There are unquestionably many people out there who crave that sort of performance on the road, but I'm not among them. In fact, far more interesting to me than its sheer power is this car's vastly improved throttle response. From the 540C to the Senna, McLarens don't tend to excel in that area. The smaller 3.8-litre V8 in particular can be irritatingly hesitant – there's classic Eighties-style turbo lag, but also a high-boost threshold that means nothing much happens over the first 4,000rpm.

No problem if you can keep the engine on the boil. On tight roads, though, it's not at all unusual to find yourself in second gear at the exit of a bend wondering when the power might arrive. That makes balancing the car on the throttle very tricky indeed. Ferrari, Porsche, BMW and Mercedes-AMG turbo engines are far sharper.

'The 570GT uses Mitsubishi TD04 journal bearing turbos as standard,' says Litchfield. 'These are the turbos found on Subarus, Saabs and Volvos 25 years ago. They're bulletproof but not exactly responsive. We replace them with modern Garrett roller bearing turbos with billet compressor wheels to reduce weight and inertia, thereby improving response. The upgraded turbos are bigger than the standard ones, which means they have to produce less boost to make a given amount of power. This in turn means they run much cooler, giving us many more tuning options.'

And from behind the wheel? You sense the new turbos puffing away at 2,000rpm and from 3,000rpm they're blowing a gale, giving the 570GT a far broader operating window. You're never left hanging at corner exit. Response is much more immediate as well, making the car so much easier to balance on the throttle. A Ferrari F8 Tributo's twin-turbo V8 feels more responsive still, but I've never come across a McLaren that's as flexible or as immediate as this. Whichever McLaren I owned, I'd want these upgraded turbos.

Unusually for a highly tuned supercar, the exhaust note is quite subtle (Litchfield says he's getting too old for very noisy exhaust systems). Meanwhile, the Syvecs ECU is especially trick, giving Litchfield all manner of toys to play with. 'There's even quicker processing, detailed data logging and more adjustability, and we can even use a proper motorsport traction control system on the engine to intervene faster and more smoothly, with different degrees of slip angle permitted in each driving mode,' says Litchfield. The system was still being fine-tuned when I tried the car, but the potential is enormous.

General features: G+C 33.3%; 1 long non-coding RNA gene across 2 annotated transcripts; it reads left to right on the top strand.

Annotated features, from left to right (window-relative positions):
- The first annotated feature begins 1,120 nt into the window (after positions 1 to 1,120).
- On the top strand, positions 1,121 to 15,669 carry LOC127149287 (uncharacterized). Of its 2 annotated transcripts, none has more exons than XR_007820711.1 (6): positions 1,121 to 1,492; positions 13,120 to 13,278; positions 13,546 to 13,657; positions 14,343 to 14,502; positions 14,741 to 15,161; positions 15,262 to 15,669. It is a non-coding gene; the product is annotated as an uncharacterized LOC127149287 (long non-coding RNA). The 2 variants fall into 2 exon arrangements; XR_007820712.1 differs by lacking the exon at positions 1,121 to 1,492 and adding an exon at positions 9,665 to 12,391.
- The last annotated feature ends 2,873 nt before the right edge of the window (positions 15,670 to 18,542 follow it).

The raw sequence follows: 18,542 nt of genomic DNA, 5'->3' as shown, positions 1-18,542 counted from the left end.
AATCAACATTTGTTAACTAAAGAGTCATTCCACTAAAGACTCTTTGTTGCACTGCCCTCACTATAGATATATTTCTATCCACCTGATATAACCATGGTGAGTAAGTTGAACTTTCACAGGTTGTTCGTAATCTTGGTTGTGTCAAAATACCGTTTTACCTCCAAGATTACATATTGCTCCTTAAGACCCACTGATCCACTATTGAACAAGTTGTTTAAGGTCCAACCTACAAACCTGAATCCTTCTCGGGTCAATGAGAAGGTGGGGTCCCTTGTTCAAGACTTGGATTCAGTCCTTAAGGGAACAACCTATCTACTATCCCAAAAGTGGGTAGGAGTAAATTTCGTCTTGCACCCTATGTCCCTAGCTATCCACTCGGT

I'd like to spend more time in the car before commenting on how the various chassis upgrades have influenced its ride, handling and steering. On first impressions the ride feels supple yet tightly controlled in that typical McLaren way, this car never feeling busier or any more punishing than the standard model. I'd like to investigate the LSD a bit more as well, particularly on circuit where, in theory at least, it could make the front end less willing to tuck into a bend. McLarens famously use open diffs with a brake-based system to mimic the effect of a locker.

This plated LSD is a modest 2.4kg heavier than the stock item, which doesn't seem like much of a penalty. On a damp road it clearly improves traction, although with so much power on tap, traction wasn't exactly difficult to break. I think the real advantage of having an LSD back there is that rather than snap suddenly when the torque arrives, the rear of the car steps out much more progressively and controllably. It's a whole new world of interactivity for the McLaren driver, making the 570GT much more Ferrari-ish in that moment when the engine overwhelms the two contact patches as you exit a bend.

Interestingly, this LSD can be fitted to any modern McLaren. Along with the turbos (if not the enormous power increase), I would be sorely tempted. Question is, for your £100,000 or so would you rather have a lightly-specced brand new Porsche 911 Carrera S, or a ferociously fast, tastefully tricked-up McLaren 570GT?


Engine: 3,799cc, V8, twin-turbocharged
Transmission: seven-speed dual-clutch, rear-wheel drive
Power: 734hp@7,475rpm
Torque: 584lb ft@5,260rpm
0-62mph: 3.0 seconds (estimated)
Top speed: 210mph (estimated)
Kerbweight: 1,500kg
MPG: n/a
CO2: n/a
Price: see text